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I have a general understanding of how mergers and acquisitions work for symbols being traded in long positions. However, I am confused about how these events are calculated when shorts positions are involved.

Let's say symbol ABC is merging with XYZ. Merger ratio is 1:2 (1 of ABC for 2 of XYZ)

If I am long 10 ABC and long 20 XYZ, after the merger I would be long 20 on ABC.

What happens if I am...

short on ABC and long on XYZ?

long on ABC and short on XYZ?

short on ABC and short on XYZ?

flat on ABC and short on XYZ?

marked as duplicate by Dheer, Rupert Morrish, MD-Tech, Nosrac, JoeTaxpayer May 15 at 11:41

This question has been asked before and already has an answer. If those answers do not fully address your question, please ask a new question.


This is a basic algebra problem. The terms of the merger are:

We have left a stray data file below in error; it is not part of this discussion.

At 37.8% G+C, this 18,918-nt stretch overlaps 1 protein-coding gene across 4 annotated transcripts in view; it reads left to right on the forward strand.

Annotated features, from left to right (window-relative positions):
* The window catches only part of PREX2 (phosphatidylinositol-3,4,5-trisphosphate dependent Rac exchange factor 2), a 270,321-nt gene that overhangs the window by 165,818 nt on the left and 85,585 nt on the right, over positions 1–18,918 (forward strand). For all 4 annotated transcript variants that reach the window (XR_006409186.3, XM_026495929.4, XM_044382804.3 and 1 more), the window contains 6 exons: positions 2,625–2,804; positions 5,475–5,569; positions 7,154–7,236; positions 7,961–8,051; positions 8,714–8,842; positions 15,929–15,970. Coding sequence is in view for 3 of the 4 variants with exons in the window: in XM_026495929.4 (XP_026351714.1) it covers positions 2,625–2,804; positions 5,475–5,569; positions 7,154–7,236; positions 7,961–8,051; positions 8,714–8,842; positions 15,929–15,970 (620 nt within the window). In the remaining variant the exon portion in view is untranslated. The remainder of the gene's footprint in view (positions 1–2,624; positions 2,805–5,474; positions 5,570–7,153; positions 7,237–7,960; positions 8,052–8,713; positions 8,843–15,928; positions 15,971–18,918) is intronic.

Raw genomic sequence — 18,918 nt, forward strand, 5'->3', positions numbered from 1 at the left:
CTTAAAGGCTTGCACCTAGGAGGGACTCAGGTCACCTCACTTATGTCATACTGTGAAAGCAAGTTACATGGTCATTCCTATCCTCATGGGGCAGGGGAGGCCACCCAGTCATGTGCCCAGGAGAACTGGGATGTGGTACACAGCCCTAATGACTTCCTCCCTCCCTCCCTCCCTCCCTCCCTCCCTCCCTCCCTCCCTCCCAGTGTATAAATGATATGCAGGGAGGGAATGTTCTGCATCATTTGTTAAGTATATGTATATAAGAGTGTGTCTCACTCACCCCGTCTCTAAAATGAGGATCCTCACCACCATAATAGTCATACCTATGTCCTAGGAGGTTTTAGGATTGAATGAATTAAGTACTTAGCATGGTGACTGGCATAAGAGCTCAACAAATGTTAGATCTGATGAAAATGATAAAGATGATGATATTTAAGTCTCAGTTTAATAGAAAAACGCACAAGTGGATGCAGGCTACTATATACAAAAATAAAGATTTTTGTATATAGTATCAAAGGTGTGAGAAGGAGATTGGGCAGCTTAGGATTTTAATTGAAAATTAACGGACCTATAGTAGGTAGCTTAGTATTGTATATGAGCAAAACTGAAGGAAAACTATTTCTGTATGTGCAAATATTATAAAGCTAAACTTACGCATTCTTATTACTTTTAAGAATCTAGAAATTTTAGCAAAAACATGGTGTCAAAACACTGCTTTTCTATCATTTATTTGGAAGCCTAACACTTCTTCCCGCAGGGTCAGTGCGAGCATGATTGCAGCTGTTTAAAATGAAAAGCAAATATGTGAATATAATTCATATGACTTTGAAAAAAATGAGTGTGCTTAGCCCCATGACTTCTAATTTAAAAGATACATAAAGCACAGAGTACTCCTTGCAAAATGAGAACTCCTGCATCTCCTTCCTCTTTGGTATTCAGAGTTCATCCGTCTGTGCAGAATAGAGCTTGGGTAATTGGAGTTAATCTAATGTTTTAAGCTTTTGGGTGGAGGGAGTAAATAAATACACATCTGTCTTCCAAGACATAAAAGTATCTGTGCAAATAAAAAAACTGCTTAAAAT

(1) ABC = 2 * XYZ

Your first scenario was that you are:

(2) long 10 ABC and long 20 XYZ

You did the substitution of (1) in (2) and came up with the answer of:

(3) Long 20 of ABC

So why are you asking us to do this for four more scenarios?
As they say, do the math!

  • Substitution for when both ABC and XYZ long seems correct, so I got that part of the math. However, your answer doesn't show what happens when one of the companies is a short position. Is it simple as just subtracting the new amount of shares when one of the companies is being shorted? – Ramasdf Apr 16 at 0:52
  • My answer addresses any position involving the stock to be acquired. Short is simply the opposite of long and that means a minus sign instead of a plus sign. If you're short 20 shares of XYZ (-20 XYZ) and the conversion is 1:2 then you end up short 10 shares of ABC (-10 ABC). – Bob Baerker Apr 16 at 1:26

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